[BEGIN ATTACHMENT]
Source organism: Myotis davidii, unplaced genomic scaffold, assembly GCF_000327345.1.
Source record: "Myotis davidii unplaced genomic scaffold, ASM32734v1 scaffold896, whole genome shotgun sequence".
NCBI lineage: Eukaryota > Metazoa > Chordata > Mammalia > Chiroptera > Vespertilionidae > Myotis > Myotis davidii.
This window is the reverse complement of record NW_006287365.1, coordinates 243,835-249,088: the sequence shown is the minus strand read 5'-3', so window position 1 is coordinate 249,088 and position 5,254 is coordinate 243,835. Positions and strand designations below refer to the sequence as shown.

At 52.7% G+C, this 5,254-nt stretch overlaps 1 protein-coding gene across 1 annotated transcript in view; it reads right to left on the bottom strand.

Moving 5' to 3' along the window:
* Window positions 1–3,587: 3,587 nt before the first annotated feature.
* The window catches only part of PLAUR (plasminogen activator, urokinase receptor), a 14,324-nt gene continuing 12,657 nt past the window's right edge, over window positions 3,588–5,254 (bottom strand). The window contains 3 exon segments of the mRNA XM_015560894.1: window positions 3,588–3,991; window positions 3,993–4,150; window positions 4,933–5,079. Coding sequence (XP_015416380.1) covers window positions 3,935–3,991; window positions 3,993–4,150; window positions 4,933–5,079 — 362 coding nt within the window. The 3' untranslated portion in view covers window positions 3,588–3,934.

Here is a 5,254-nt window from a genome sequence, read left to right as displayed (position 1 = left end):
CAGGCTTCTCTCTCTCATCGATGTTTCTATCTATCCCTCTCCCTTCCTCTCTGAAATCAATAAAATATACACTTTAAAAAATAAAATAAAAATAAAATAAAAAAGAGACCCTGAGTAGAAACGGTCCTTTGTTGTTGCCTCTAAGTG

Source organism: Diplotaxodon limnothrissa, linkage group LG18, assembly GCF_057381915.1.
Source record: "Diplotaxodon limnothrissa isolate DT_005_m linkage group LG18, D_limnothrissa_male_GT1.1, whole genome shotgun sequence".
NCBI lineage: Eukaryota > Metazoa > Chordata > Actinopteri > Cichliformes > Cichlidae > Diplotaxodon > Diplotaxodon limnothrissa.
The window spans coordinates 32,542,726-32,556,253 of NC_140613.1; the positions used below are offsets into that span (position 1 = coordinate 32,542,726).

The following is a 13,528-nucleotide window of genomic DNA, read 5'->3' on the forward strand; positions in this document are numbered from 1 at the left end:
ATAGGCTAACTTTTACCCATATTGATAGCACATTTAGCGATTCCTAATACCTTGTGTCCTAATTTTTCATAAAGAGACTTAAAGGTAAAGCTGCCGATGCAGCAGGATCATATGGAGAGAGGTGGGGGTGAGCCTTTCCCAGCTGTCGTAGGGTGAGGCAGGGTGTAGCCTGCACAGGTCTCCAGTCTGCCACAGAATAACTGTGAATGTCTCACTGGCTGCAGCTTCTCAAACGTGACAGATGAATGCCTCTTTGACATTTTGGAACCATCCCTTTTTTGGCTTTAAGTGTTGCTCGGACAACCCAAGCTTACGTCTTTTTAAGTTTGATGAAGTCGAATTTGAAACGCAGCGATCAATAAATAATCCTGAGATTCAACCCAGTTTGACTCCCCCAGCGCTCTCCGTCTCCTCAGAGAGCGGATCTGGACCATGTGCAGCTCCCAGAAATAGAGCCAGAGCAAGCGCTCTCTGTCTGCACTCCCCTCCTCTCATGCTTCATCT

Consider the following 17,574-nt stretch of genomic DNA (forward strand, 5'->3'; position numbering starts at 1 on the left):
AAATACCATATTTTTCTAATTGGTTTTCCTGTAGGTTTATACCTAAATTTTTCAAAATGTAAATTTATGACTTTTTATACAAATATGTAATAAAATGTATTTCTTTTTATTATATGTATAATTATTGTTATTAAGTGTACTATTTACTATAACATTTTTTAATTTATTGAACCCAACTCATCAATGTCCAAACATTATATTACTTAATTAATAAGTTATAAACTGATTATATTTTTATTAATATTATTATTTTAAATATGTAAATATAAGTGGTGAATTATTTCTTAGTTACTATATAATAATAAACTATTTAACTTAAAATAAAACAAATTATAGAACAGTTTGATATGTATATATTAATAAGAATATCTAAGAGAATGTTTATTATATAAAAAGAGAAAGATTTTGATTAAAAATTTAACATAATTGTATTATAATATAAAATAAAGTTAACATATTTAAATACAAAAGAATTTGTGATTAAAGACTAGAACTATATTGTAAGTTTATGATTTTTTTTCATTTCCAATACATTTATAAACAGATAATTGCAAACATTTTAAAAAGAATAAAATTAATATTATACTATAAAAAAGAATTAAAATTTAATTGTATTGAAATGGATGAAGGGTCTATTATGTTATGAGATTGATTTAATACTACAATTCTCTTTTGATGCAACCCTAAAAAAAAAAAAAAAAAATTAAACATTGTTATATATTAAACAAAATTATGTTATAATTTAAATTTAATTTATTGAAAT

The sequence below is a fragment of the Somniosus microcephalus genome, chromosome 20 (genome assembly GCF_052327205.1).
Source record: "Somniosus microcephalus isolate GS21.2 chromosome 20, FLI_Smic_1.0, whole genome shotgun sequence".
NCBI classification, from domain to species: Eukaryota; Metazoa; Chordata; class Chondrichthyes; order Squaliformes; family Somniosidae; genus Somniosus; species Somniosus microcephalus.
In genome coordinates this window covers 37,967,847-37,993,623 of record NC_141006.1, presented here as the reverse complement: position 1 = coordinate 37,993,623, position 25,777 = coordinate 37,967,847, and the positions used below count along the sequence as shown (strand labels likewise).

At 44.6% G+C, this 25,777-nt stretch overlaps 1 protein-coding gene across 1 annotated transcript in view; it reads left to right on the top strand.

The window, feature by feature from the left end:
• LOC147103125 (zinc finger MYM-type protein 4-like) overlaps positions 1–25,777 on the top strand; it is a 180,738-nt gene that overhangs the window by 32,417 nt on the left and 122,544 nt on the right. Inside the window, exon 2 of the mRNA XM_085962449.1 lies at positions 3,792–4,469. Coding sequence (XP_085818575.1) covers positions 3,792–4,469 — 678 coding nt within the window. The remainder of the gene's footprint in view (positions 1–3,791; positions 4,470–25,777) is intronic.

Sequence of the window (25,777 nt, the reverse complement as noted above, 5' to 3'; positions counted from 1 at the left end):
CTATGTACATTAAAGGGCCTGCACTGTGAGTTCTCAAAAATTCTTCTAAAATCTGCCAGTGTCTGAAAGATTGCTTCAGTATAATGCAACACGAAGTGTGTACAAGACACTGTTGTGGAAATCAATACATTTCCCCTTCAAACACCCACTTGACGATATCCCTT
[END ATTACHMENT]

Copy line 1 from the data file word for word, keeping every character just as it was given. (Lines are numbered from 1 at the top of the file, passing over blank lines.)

Source organism: Myotis davidii, unplaced genomic scaffold, assembly GCF_000327345.1.